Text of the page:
Saxophonist Troy Roberts: Living the Dream
Seduced by the jazz in his dad’s music collection, a kid from Perth, Western Australia, takes up the saxophone at age 13. He grows up, moves to the United States and becomes a star. Dreams do come true: a number of them in the case of Troy Roberts, one of the featured artists at this year’s Melton Mustafa Jazz Festival.
He’s performed with the likes of Sammy Figueroa, Christian McBride and Aretha Franklin and appeared at International Jazz Day events with Esperanza Spalding, Gregory Porter and the legendary Wayne Shorter. He’s released seven albums as a leader – the latest, “Tales & Tones,” is zooming up the charts – and appeared as a sideman on more than two dozen others, one of which earned a Grammy nomination.
After several years as a student and educator at the University of Miami, Roberts now resides in New York. Since heading north, he’s recorded with such notables as drummer Jeff “Tain” Watts and Orrin Evans, a pianist. He’s part of a new ensemble formed by organist Joey DeFrancesco; their debut recording, Project Freedom, also is swiftly climbing the charts.
So what’s it like living the dream(s)? “It’s overwhelming. It also snuck up on me,” he says, explaining that life as a musician based in the jazz capital of the world keeps him constantly busy, playing different kinds of gigs in different places, always consumed by the music – until he has a rare moment between tours and performances and recordings to catch his breath.
“That’s when it hits you,” he says. “and now it’s like, whoa, that just happened.”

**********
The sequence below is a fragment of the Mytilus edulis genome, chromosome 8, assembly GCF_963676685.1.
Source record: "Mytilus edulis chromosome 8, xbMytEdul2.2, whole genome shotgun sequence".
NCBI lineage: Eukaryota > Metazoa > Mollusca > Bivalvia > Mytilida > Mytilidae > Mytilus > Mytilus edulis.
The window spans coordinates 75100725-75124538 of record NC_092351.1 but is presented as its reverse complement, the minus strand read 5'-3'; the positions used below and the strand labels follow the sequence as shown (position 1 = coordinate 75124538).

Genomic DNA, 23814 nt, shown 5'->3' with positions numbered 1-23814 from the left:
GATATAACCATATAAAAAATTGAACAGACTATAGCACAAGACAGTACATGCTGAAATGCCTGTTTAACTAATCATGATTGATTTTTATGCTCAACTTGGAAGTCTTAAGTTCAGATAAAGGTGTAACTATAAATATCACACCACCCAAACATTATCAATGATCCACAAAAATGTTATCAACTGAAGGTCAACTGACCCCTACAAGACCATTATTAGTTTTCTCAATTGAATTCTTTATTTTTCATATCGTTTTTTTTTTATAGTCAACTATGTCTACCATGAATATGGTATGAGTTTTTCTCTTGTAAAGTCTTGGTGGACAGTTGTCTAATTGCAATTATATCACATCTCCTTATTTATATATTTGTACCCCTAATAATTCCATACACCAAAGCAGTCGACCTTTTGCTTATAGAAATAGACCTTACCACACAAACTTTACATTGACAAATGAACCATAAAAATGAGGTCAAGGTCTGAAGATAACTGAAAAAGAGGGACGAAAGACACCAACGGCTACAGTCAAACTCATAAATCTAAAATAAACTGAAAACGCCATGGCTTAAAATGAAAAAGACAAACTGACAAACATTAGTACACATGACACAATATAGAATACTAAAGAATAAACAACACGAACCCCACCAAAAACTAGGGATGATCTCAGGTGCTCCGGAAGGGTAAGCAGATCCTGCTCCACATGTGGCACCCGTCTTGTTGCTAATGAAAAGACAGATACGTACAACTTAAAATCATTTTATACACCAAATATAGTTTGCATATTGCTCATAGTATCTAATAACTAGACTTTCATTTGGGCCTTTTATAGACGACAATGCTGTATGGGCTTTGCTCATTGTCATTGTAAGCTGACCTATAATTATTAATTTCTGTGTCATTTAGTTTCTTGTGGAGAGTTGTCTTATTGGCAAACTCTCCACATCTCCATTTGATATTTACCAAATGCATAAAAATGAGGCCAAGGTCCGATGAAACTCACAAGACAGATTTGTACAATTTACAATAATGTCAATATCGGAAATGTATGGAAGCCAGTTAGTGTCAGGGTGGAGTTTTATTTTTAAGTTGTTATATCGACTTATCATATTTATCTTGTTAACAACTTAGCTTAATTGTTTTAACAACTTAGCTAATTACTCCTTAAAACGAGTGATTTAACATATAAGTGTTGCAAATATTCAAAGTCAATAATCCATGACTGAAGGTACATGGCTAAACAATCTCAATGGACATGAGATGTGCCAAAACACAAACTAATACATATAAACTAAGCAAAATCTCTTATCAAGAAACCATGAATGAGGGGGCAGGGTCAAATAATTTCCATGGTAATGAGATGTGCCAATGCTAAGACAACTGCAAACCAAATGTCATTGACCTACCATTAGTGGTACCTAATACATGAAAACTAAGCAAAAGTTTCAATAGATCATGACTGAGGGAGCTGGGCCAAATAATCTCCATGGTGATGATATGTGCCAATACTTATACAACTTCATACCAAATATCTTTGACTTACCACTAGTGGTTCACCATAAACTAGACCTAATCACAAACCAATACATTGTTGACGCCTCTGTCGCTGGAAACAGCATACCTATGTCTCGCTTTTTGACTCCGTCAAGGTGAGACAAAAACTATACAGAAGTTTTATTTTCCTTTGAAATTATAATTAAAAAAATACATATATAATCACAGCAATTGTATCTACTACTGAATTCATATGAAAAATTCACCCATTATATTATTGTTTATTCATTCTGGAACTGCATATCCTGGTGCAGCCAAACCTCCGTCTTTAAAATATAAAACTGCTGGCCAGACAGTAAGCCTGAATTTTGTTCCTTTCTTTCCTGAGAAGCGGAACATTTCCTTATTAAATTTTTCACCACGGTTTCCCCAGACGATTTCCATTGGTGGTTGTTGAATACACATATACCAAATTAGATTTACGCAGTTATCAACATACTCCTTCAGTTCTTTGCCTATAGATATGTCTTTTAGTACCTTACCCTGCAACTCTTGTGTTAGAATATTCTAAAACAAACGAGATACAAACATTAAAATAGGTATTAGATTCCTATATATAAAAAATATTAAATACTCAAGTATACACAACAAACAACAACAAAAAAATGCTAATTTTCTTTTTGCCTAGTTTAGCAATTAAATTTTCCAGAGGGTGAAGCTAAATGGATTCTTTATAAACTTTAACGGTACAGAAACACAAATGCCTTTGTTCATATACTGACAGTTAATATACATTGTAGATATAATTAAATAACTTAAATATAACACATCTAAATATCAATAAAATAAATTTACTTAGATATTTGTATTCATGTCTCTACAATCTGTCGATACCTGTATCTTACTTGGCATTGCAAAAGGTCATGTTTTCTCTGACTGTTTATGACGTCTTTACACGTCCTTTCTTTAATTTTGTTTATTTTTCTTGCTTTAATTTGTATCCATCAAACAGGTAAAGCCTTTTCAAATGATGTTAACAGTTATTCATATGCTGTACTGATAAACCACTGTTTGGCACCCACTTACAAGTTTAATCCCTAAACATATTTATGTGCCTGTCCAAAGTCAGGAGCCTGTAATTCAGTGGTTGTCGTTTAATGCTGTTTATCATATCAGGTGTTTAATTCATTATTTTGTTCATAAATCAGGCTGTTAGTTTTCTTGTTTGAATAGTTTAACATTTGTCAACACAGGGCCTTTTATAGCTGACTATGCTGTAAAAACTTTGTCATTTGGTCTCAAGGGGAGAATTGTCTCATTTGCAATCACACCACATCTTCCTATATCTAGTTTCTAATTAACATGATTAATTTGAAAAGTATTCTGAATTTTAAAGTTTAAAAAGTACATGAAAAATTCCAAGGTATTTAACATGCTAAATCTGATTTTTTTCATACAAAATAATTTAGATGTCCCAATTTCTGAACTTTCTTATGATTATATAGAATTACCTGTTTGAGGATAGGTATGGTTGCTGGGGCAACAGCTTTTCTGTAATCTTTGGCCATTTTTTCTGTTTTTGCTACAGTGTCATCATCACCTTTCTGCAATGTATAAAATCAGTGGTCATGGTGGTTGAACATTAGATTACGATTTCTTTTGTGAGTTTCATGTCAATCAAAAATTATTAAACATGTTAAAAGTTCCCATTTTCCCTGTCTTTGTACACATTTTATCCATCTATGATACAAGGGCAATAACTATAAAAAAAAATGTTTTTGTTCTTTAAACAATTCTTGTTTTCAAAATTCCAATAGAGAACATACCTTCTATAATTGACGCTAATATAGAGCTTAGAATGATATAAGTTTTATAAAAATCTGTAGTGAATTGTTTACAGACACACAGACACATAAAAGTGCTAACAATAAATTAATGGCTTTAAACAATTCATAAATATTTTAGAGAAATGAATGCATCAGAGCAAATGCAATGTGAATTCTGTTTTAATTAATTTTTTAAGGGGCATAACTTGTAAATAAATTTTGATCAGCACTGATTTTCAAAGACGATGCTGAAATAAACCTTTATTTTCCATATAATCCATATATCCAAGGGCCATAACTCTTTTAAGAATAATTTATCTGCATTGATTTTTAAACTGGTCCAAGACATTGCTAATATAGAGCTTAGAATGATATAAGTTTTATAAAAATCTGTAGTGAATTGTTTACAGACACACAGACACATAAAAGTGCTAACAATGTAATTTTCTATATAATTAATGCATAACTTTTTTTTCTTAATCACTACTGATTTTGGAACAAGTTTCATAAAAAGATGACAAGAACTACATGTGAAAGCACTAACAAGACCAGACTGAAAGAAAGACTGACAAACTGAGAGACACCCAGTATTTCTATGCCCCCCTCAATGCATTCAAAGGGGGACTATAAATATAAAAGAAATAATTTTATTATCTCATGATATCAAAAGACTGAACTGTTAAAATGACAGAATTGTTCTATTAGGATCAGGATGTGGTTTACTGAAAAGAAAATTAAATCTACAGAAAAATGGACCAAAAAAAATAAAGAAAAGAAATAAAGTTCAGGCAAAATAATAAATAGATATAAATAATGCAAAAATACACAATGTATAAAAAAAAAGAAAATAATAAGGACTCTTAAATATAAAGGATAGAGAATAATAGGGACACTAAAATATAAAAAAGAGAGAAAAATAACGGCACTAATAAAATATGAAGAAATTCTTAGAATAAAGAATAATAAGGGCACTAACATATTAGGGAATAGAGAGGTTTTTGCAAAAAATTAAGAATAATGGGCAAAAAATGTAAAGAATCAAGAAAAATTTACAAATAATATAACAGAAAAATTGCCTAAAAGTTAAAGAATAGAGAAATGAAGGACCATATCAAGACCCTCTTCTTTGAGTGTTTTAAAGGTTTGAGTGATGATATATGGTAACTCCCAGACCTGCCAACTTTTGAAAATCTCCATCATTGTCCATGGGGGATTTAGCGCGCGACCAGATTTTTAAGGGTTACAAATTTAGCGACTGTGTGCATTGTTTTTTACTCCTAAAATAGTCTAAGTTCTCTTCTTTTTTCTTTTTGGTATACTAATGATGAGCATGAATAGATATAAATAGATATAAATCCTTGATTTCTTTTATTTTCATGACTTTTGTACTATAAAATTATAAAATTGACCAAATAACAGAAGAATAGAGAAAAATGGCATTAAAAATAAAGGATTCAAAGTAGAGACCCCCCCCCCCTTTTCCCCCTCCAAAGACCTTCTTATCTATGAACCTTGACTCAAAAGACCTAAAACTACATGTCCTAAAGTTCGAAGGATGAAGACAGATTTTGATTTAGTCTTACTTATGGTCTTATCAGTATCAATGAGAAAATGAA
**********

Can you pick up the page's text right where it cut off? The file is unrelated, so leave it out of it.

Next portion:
Roberts, who grew up listening to DeFrancesco, is excited about his work with the organist. “I finally have a chance to tap into a part of my musical background,” notably the work of saxophonist Stanley Turrentine and organist Jimmy Smith. The music, he says, is “stylistically really vast, really kind of pretty involved compositions but also really accessible.”
Another peak experience was recording “Tales & Tones” with Watts and the bassist Robert Hurst; Roberts said that as a kid, he had dreamed of playing with them. Roberts’ pleasure is evident as he talks about making the album, which he called “probably the most straight-ahead album I’ve ever done.” But he said he’s so busy this year with other people’s projects he doesn’t have time to go on tour to support it.
However, he plans to get back to work on his Nu Jive project, which produced two of his albums and features South Florida-based artists David Chiverton, Eric England, Tim Jago and Silvano Monasterios, who has now also moved to New York. “That’s something I’ve kind of not had the time to put into, but I also recognize that that’s how Tain and Joey D heard about me,” he says. “I think I need to take a little more care of it again.”
He looks forward to his first appearance at the Melton Mustafa Festival, founded by the South Florida trumpet legend and now in its 20th year.
“Melton’s a really important part of the Miami jazz scene and I’m really honored to be there,” he says. “He’s such a great musician in so many ways, I think he needs to be more recognized.”
Troy Roberts is among the featured artists at the Melton Mustafa Jazz Festival, Friday through Sunday, Feb. 24-26, the Lyric Theater, 819 NW 2nd Ave., Overtown. In addition to Sunday’s culminating concert, the event features workshops and master classes, an evening of art, authors and film, and other performances. Tickets range from $10 to $100; Sunday’s show starts at $50; www.eventbrite.com/e/20th-annual-melton-mustafa-jazz-festival-weekend-february-24-25-26-2017-tickets-30812504029.